The SPARC Europe Open Access Diary

Armenia

Open access 1
Open data 0
Events 1

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The Electronic Information for Libraries (EIFL) in co-operation with the American University of Armenia held an event in November 2015 on the topic of copyright and solutions to the difficulties in providing wider access to textbooks and related course materials.

Austria

Open access 17
Open data 3
Events 1

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The Open Access Network Austria (OANA) and the Austrian Ministry of Science (Bundesministerium für Wissenschaft, Forschung und Wirtschaft) issued a report on the status of open access in Austrian universities. The report provides details with regards to open access performance agreements, networks, repositories and projects in the country. In the summer of 2015, the Austrian Partnership Programme in Higher Education and Research for Development (APPEAR) announced its open access policy, according to which the results of all APPEAR-funded projects need to provide open access. This is a mixed open access policy, where compliance is met both with publishing in journals (pure open access and hybrid) and repositories (subject and institutional), with a Creative Commons license. The Austrian Science Fund (FWF), in an effort to support the growth of Austrian open access science, has signed a contract with the Open Library of Humanities’ Partnership Subsidy for 2016 to 2020. Finally, FWF and the Austrian Academic Library Consortium (AALC) have agreed on a special license with the publisher Springer, according to which Austrian authors can publish their articles to Springer’s hybrid open access journals at no additional cost.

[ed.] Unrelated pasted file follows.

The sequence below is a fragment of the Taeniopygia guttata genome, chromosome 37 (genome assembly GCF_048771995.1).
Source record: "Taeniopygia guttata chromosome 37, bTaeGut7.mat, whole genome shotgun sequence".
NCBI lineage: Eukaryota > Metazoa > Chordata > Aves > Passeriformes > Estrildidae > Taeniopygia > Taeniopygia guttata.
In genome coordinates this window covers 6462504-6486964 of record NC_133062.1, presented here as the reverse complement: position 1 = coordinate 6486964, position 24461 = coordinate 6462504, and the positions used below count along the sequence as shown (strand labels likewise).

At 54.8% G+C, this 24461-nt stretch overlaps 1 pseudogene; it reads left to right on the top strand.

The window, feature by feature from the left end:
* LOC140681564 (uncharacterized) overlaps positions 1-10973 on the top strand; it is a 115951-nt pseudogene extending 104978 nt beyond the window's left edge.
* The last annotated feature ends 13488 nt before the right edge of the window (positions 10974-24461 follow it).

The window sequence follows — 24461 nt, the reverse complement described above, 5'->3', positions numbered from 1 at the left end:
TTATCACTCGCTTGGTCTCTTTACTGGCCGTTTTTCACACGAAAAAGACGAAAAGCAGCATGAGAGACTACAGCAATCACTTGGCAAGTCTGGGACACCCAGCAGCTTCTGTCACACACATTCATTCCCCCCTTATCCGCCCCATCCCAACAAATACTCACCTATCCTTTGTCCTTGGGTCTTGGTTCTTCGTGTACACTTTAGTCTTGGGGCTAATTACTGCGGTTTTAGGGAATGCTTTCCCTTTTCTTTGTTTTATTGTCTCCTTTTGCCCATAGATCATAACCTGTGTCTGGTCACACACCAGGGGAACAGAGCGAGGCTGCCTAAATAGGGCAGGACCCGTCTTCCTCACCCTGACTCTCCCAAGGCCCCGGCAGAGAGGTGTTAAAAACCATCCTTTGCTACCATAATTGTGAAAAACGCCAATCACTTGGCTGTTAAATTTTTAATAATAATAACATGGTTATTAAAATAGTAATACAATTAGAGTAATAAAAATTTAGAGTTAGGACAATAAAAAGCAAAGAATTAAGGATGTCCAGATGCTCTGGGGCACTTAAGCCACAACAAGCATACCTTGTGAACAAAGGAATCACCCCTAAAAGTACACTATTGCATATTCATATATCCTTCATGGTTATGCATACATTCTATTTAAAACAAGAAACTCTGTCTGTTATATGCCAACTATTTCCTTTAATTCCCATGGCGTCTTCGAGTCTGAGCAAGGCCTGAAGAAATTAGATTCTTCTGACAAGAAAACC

Belgium

Open access 10
Open data 1
Events 5

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The University of Liege (ULg) in an article described its effort to incorporate open science in its doctoral programmes. In a blog post from the university’s pages ULg urges faculty to support the Confederation of Open Access Repositories’ (COAR) petition against Elsevier’s strict policy on self-archiving by imposing long embargo periods. Finally, Bernard Rentier, Rector at ULg, explained in an article how ULg has succeeded in convincing its staff to self-archive their research papers in the institution’s repository. During the celebrations of the Open Access Week, Belgium organised an event on open access to scientific research, which was addressed nationally to all universities.